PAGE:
Healthy women in their postmenopausal years are 50 percent more likely to develop obstructive sleep apnea than their premenopausal or perimenopausal counterparts, according to new findings published in the journal Menopause.

Obstructive sleep apnea is a sleep disorder that causes repeated interruptions in breathing during sleep. Individuals living with mild to moderate forms of the condition experience 30 or fewer interruptions per night, while moderate to severe cases are 30 or more interruptions per night.

Individuals with severe cases of OSA may stop breathing hundreds of times during sleep.

Researchers estimate that about 22 million Americans are living with some form of sleep apnea and that 80 percent of those have moderate to severe forms of OSA.

Many individuals living with OSA significantly underestimate the seriousness of the condition. Still, recent studies have linked the condition to an increased risk of post-surgical complications and death after surgical procedures.

Other serious side effects of the condition include a greater chance of developing high blood pressure, hardened arteries, stroke, metabolic syndrome and diabetes.

Individuals living with OSA also have a greater risk of developing Alzheimer's disease, dementia and depression.

The exact connection between OSA and menopause is unclear. Still, several studies support the link and show evidence that women often report having a more difficult time falling asleep, frequently wake throughout the night and have difficulty falling back to sleep.

The study was conducted using data from the Canadian Longitudinal Study of Aging, which collected data from 6,179 women between the ages of 45 and 60.

The study participants self-reported their menopausal status, and those had had hysterectomies were excluded from the research.

Participants completed assessments regarding a range of variables, including overall sleep satisfaction, how many hours of sleep they got per day, sleep-onset insomnia, sleep-maintenance insomnia and daytime sleepiness. Other variables included rapid eye movement sleep behavior disorder, restless leg syndrome and obstructive sleep apnea.

The researchers then used linear regression analysis to compare each variable between postmenopausal, premenopausal and perimenopausal participants.

Compared with premenopausal or perimenopausal women, women who were finished with menopause were more likely to report that they needed at least 30 minutes to fall asleep compared to participants in the pre- or perimenopausal stages.

Postmenopausal women were also more likely to have OSA than other groups.

The study also revealed that there were no distinct differences between the groups when assessing sleep dissatisfaction, daytime somnolence disorder, sleep-maintenance insomnia disorder, restless leg syndrome or rapid eye movement sleep behavior disorder.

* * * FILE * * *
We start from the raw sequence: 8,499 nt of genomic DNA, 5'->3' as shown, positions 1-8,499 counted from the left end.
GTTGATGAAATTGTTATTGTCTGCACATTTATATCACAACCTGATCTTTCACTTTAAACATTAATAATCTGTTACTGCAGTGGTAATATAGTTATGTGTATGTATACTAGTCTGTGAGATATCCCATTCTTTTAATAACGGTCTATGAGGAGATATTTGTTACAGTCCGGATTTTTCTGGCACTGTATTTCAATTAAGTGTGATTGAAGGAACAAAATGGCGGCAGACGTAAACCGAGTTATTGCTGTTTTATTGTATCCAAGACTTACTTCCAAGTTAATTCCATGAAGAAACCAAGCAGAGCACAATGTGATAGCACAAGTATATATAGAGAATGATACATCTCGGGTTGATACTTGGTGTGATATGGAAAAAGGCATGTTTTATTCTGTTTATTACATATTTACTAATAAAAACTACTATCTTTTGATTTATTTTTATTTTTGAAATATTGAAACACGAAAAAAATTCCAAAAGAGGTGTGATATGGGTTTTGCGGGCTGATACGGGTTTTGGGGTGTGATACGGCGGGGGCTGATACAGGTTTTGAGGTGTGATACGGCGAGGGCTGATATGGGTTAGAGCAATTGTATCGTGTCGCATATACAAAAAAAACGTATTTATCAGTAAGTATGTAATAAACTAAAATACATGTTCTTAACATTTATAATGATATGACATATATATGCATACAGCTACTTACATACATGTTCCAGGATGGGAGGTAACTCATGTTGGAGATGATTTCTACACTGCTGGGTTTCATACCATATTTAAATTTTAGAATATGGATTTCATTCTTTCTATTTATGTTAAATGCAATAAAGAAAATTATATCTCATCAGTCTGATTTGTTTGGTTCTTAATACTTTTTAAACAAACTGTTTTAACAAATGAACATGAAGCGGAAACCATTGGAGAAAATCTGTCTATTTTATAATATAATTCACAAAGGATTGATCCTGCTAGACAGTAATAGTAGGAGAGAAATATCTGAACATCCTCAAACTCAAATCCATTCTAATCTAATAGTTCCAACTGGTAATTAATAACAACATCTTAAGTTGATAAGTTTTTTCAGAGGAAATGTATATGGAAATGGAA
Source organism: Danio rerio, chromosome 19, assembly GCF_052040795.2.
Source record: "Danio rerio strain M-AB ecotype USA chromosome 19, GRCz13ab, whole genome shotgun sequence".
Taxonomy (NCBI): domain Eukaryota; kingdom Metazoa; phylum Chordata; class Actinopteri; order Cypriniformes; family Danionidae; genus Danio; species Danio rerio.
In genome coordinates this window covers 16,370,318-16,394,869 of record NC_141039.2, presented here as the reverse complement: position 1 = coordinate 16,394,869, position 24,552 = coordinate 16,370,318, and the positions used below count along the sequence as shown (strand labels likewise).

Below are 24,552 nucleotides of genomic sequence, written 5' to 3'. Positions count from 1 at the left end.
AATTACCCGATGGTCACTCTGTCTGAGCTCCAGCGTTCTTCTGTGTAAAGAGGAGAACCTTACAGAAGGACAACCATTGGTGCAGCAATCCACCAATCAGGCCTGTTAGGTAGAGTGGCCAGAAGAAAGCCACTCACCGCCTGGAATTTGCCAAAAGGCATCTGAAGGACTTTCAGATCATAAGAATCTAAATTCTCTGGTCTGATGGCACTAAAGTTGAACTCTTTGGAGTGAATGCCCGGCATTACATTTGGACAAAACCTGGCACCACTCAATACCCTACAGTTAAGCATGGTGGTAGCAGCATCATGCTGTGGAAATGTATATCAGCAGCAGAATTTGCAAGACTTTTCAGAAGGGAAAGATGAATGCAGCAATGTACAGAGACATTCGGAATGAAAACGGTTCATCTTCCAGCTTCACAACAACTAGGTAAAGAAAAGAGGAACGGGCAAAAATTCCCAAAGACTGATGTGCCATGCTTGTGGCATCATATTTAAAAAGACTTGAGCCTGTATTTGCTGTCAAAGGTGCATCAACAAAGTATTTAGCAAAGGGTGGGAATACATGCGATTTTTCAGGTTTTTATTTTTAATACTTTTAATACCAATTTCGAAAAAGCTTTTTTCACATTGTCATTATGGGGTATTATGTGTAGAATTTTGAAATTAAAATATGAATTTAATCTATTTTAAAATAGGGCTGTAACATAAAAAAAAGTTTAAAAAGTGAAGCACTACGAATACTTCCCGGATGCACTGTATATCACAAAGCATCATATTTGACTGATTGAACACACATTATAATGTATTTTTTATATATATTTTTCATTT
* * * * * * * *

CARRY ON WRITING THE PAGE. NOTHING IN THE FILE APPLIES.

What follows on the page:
The researchers in the study also noted that for many women, their insomnia symptoms began soon before and just after menopause began, which reveals a temporal link between the two conditions.

 

Source: Healio. Menopause associated with insomnia, obstructive sleep apnea risk. 18 December 2019.

Covid-19

A NOTE TO OUR PATIENTS

The well-being of our patients has always been our top priority!

Legends Dental is following the recommendations of Governor Abbott, Texas State Dental Board, ADA, as well as the CDC. We will be limiting our services effective immediately. Due to recent circumstances and for the safety and well-being of our patients, their families, and our community, we will not be performing any routine or non-urgent dental procedures at this time.

Though our office hours have been temporarily shortened, our team will continue to support anyone who may be experiencing pain and all who require an Emergency Care Visit.

If you are experiencing a dental emergency or having pain, please text our office at (254)776-0691 or call (254)799-9540 so we may get you scheduled as quickly as possible. You can also message us on Facebook.

Examples of urgent dental care treatments include:
Severe dental pain from pulpal inflammation. Surgical postoperative osteitis or dry socket dressing changes. Abscess or localized bacterial infection resulting in localized pain and swelling. Tooth fracture resulting in pain or causing soft tissue trauma. Dental treatment cementation if the temporary restoration is lost, broken or causing gingival irritation. Extensive decay or defective restorations causing pain; suture removal; denture adjustments or repairs when function impeded; and snipping or adjustments of an orthodontic wire causing pain.

Additionally, our team is here to help those affected by cancellations. We will gladly assist with rescheduling to a time that is best for you. If you have an appointment that may be affected, or would like to reschedule regardless, please call (254)799-9540 or text (254)776-0691 so we may accommodate you.

We love all our patients and look forward to being able to serve all of your dental needs as soon as possible!! Thank you for you time and understanding during these circumstances.